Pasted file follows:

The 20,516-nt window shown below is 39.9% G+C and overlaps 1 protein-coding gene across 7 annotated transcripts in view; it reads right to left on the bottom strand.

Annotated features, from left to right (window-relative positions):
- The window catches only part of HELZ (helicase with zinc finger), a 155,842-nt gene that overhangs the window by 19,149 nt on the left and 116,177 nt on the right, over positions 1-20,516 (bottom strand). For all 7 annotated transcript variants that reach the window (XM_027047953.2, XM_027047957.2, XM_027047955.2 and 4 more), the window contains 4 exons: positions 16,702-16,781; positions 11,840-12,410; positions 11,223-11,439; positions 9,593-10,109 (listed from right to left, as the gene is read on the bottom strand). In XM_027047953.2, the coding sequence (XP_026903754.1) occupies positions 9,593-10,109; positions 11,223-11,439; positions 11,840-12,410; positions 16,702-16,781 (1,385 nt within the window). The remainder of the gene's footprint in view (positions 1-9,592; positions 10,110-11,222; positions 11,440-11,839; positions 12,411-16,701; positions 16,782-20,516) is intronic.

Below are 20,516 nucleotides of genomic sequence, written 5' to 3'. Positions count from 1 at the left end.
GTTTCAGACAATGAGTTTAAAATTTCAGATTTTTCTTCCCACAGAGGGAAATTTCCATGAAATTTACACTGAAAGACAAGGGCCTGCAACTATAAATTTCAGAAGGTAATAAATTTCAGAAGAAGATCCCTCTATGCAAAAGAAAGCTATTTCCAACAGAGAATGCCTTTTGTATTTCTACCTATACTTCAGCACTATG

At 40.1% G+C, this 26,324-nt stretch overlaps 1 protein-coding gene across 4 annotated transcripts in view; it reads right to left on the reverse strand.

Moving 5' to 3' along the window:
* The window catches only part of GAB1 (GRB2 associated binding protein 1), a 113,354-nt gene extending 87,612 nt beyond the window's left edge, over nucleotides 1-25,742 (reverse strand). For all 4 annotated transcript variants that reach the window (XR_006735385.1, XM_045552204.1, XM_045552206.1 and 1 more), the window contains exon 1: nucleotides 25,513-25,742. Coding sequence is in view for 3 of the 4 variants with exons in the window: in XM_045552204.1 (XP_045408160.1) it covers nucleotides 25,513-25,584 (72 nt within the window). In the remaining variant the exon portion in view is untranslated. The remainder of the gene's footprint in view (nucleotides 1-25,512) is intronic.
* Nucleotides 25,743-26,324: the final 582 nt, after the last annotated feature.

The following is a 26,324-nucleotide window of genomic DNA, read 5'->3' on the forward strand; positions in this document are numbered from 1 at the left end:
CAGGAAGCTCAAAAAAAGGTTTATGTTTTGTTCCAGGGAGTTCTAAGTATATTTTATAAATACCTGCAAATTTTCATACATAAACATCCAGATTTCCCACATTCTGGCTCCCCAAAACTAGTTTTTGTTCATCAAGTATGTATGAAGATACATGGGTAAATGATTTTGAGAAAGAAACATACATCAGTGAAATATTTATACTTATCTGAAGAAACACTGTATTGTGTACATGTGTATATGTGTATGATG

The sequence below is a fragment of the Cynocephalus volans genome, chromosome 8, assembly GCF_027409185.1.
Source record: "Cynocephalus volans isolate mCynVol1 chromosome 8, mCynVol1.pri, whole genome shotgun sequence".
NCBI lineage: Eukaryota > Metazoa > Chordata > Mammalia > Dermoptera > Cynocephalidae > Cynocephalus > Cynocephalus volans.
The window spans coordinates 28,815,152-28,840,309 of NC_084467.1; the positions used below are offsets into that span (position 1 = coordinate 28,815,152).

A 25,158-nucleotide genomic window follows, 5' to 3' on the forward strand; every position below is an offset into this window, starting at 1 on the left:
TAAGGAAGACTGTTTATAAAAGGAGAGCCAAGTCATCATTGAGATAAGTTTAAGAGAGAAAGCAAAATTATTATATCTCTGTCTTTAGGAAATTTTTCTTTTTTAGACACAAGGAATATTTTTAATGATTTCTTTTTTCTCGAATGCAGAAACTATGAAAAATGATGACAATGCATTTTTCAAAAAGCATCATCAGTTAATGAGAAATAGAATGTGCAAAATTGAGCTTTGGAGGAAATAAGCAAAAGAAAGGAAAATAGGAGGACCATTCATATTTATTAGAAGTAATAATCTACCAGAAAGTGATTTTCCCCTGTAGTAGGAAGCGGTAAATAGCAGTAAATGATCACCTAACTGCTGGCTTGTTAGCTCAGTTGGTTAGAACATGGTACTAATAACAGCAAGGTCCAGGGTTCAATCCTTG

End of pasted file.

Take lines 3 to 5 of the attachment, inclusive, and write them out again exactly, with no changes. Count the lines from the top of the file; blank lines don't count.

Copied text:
- The window catches only part of HELZ (helicase with zinc finger), a 155,842-nt gene that overhangs the window by 19,149 nt on the left and 116,177 nt on the right, over positions 1-20,516 (bottom strand). For all 7 annotated transcript variants that reach the window (XM_027047953.2, XM_027047957.2, XM_027047955.2 and 4 more), the window contains 4 exons: positions 16,702-16,781; positions 11,840-12,410; positions 11,223-11,439; positions 9,593-10,109 (listed from right to left, as the gene is read on the bottom strand). In XM_027047953.2, the coding sequence (XP_026903754.1) occupies positions 9,593-10,109; positions 11,223-11,439; positions 11,840-12,410; positions 16,702-16,781 (1,385 nt within the window). The remainder of the gene's footprint in view (positions 1-9,592; positions 10,110-11,222; positions 11,440-11,839; positions 12,411-16,701; positions 16,782-20,516) is intronic.

Below are 20,516 nucleotides of genomic sequence, written 5' to 3'. Positions count from 1 at the left end.
GTTTCAGACAATGAGTTTAAAATTTCAGATTTTTCTTCCCACAGAGGGAAATTTCCATGAAATTTACACTGAAAGACAAGGGCCTGCAACTATAAATTTCAGAAGGTAATAAATTTCAGAAGAAGATCCCTCTATGCAAAAGAAAGCTATTTCCAACAGAGAATGCCTTTTGTATTTCTACCTATACTTCAGCACTATG